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German Preposition Cases, Part IV

This week we're doing the last part of this German Preposition Cases series. Let's take a look at those tricky dual-case prepositions that require either the accusative case or the dative case for nouns, pronouns, and adjectives. 

 

The German dual-case prepositions are an, auf, hinter, in, neben, unter, vor, zwischen, and über. As a general rule, if the preposition suggests motion or movement from one place to another, it takes the accusative case. If there is no motion or movement suggested,  it takes the dative case. Please take a moment to review the dative and accusative cases in the previous lessons. 

 

The nominative pronoun ich becomes mir in the dative case and mich in the accusative case. Note in the following how "because of me" suggests no movement and uses the dative pronoun, whereas "send to me" suggests the motion of sending something and thus takes the accusative pronoun.

 

Er fragt sich: „Liegt es nur an mir, dass es jetzt schneit?“

He asks himself, "Is it just because of me that it's snowing now?"

Caption 10, Jan Wittmer Weihnachtslied

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Wenn Sie sie einfach direkt an mich schicken würden...

If you'll just send them directly to me...

Caption 31, Berufsleben das Vorstellungsgespräch - Part 1

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The German feminine of the definite article "the" is die. In the next captions, there is no movement when discussing a scale of numbers, so the nominative die becomes the dative der. Apparently, viewing something conveys some motion in that you are actively looking at something, thus a "view of a bridge" uses the accusative die.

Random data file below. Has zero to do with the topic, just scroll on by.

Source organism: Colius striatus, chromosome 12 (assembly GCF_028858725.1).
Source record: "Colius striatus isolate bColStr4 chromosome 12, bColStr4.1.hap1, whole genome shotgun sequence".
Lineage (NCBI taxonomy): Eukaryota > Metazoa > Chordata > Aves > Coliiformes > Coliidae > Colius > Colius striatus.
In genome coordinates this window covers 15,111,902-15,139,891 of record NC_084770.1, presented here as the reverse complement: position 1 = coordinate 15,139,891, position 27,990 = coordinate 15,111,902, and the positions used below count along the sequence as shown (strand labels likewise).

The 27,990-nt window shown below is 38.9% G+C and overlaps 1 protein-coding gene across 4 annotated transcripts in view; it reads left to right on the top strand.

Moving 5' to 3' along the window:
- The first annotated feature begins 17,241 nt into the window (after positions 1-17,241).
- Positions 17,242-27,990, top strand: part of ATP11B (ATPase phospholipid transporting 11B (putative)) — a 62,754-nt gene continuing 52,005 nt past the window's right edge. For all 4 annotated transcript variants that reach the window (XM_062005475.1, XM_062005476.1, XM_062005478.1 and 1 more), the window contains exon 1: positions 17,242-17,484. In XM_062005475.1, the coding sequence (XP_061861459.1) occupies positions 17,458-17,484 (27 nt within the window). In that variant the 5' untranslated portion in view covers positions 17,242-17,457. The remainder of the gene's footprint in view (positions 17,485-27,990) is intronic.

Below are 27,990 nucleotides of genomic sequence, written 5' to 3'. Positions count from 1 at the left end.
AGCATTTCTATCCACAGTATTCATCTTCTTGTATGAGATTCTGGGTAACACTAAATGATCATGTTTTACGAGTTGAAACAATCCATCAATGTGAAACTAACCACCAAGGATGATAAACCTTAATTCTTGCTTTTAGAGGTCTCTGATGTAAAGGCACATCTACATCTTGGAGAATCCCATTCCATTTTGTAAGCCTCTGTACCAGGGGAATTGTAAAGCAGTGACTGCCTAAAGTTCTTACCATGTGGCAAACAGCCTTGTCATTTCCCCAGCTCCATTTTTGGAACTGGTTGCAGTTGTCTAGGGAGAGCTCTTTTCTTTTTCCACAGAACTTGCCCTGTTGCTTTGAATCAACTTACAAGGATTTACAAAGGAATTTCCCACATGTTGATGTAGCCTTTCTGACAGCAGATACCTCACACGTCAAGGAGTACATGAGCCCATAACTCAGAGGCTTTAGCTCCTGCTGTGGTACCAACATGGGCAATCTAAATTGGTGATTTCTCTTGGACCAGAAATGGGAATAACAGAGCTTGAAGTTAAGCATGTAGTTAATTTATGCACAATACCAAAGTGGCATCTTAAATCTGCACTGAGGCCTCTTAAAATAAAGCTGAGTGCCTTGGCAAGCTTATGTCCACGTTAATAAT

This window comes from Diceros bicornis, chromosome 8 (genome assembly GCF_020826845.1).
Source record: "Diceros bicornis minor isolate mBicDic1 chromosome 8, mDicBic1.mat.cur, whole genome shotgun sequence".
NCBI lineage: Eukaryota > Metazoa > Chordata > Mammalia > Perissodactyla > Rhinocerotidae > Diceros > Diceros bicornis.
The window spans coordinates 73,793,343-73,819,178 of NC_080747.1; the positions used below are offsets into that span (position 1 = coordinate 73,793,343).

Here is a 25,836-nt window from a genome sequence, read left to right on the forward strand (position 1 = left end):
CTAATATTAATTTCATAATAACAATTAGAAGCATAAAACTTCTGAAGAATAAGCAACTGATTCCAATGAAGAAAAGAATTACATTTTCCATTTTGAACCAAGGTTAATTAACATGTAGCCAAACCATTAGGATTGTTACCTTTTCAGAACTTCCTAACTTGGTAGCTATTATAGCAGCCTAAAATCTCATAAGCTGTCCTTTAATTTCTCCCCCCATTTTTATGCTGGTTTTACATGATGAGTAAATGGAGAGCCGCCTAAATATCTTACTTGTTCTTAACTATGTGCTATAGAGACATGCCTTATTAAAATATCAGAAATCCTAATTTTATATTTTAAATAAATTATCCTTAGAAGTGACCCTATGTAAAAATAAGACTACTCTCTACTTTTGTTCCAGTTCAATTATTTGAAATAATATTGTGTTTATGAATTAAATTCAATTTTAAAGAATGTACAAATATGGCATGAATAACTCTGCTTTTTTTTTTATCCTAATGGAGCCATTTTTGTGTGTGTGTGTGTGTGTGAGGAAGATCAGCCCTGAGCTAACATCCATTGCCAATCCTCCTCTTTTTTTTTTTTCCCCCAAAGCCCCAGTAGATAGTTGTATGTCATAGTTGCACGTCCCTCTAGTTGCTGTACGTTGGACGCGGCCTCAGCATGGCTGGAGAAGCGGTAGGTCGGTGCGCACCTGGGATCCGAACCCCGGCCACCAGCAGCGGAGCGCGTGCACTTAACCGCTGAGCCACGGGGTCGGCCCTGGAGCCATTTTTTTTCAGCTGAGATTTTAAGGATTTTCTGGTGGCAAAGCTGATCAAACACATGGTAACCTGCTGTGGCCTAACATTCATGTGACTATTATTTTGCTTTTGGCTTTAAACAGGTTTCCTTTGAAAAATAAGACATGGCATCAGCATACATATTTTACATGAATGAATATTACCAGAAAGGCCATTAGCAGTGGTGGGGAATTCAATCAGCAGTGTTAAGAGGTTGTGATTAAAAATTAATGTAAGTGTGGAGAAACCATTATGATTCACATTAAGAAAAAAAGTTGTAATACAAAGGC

Auf der Skala eins bis zehn: Bei dir bin ich zehn

On a scale of one to ten: With you I am ten

Captions 16-17, 2raumwohnung Liebe mit Musik am Laufen halten

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Das ist die Draufsicht auf die Brücke.

That is the view of the bridge.

Caption 40, 48 h in Innsbruck Sehenswürdigkeiten & Tipps - Part 1

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Back to the nominative personal pronoun "I," which in dative becomes mir and in accusative becomes mich. As you'll notice, the passive phrase "is situated" gets the dative case, and the active phrase "to get it behind me" receives the accusative case:

 

Hinter mir befindet sich die ehemalige amerikanische Botschaft.

The former American Embassy is situated behind me.

Caption 3, Berlin der alte amerikanische Sektor

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Ja, ich wollte es einfach hinter mich bringen.

Yes, I just wanted to get it behind me.

Caption 9, Die Wohngemeinschaft Probleme - Part 2

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Hopefully these examples will help give you an idea of when to use the dative (no motion, passive) or accusative (motion, active) cases with the above dual-case prepositions.

 

Further Learning
We just went through the dative and accusative cases for the dual-case prepositions an, auf, and hinter. Try looking on Yabla German for dative and accusative examples of the remaining dual-case prepositions in, neben, unter, vor, zwischen, and über. It will help you find them if you look for specific accusative and dative definite articles or pronouns when you do the search!

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